A curious & disturbing revelation coming up…..
First though after a pretty sleepless night, came the moment I’d been dreading: rubbing the sleep from my eyes as dawn’s grey light crept over the valley, I padded downstairs to check on the fragile little occupant of the basket by the Rayburn.
The previous day the little chap had at least demonstrated he had a healthy pair of lungs, if nothing else; so I’d expected – hoped – he’d remind me of that, by bawling for his breakfast when he heard me softly reprimanding Nevada for sharpening her claws on the stair carpet as I made my way into the shadow-shrouded kitchen. The tiny, hunched form, almost invisible in the folds of the vetbed, was motionless……
But as I knelt at his side, there was a small shudder; a stretch; a yawn; & then a faltering, tremulous bleat – followed by another, & another – until he’d reached such a full-throated crescendo Bryn Terfel would’ve proud with its’ power & volume (much to the hissing alarm of the cats). Chuckling to myself with relief, I put ‘feline priority’ breakfast as well as my own vital morning mug of Earl Grey tea, on temporary hold whilst I bustled to fetch the hungry lamb his first feed of the day – warmed colostrum I’d taken from his obliging Mum the previous evening.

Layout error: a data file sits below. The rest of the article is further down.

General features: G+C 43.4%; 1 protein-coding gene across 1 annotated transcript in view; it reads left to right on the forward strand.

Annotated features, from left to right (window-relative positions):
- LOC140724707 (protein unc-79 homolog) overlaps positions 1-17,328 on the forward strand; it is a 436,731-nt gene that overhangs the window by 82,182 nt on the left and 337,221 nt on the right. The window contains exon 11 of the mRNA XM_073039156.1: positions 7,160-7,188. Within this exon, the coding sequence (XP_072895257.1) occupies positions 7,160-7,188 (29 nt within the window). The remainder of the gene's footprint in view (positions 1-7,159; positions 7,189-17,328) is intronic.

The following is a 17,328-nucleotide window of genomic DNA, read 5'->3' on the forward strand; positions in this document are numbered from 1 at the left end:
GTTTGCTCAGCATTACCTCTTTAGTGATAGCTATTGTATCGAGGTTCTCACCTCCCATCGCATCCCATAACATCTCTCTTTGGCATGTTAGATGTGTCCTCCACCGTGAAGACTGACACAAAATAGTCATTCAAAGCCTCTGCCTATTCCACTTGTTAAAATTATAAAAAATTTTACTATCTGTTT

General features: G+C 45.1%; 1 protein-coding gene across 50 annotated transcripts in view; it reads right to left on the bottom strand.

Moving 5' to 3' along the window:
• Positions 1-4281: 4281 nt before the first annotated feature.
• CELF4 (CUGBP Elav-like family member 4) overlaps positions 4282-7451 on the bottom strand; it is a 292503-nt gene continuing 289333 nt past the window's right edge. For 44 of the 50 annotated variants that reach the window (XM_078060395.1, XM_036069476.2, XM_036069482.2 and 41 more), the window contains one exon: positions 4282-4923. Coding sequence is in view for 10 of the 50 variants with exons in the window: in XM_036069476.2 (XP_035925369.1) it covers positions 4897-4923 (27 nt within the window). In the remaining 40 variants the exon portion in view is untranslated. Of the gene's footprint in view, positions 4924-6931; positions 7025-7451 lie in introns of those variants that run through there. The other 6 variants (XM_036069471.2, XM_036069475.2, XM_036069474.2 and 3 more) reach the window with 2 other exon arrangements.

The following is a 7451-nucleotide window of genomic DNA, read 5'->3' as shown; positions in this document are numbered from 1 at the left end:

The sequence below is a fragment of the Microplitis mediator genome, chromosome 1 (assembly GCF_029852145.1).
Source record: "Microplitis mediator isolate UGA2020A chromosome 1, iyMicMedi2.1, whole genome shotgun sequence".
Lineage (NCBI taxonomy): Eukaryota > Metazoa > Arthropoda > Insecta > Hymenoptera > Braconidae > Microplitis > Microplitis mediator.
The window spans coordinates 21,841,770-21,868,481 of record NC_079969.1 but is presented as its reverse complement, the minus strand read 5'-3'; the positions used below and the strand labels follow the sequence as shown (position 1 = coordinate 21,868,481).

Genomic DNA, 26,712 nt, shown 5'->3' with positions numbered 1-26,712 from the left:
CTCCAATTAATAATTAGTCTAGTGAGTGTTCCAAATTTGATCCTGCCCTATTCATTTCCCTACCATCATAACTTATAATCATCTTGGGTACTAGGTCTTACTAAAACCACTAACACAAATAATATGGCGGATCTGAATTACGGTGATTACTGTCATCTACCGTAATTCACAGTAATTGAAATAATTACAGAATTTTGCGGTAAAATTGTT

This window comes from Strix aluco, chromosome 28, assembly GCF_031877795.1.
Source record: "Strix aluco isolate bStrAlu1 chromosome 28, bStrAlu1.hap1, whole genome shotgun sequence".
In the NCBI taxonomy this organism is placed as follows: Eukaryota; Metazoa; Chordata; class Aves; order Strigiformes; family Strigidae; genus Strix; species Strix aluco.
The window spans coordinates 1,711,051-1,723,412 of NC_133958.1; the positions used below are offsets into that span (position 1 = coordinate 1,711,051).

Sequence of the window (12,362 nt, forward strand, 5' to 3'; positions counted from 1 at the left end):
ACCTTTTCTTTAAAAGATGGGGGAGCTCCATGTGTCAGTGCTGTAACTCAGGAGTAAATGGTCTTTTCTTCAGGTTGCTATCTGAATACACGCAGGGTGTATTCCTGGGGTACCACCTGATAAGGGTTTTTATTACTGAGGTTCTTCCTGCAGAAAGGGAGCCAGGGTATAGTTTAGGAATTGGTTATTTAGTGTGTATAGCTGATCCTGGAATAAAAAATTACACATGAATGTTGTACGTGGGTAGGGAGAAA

Having duly fed the offended cats then walked, fed & cleaned out the dog’s run & kennel before reviving myself with an all-too-briefly snatched cuppa & necessary boost of Marmite-on-Toast (too busy to even boil my cherished breakfast egg, today) I hurried on with all the other chores. Thankfully I was ably assisted by a somewhat jaded Tony, who fed & watered the goats & kids whilst I did the milking; after which he cleaned down the parlour whilst I fed & freed our various poultry before turning out the ewes & lambs; then tended to the current ovine occupants of the ‘Nursery’. Allspice is excelling herself by obstinately continuing to cross her birth-ready ovine legs; meanwhile adding insult to injury by liberally letting rip with her bladder & releasing a liberal stream of steaming urine over my hand when I went to check her udder for ‘bagging up’.
“Grrreat, just what I really didn’t need prior to a semi-formal, hand-shaking business meeting.”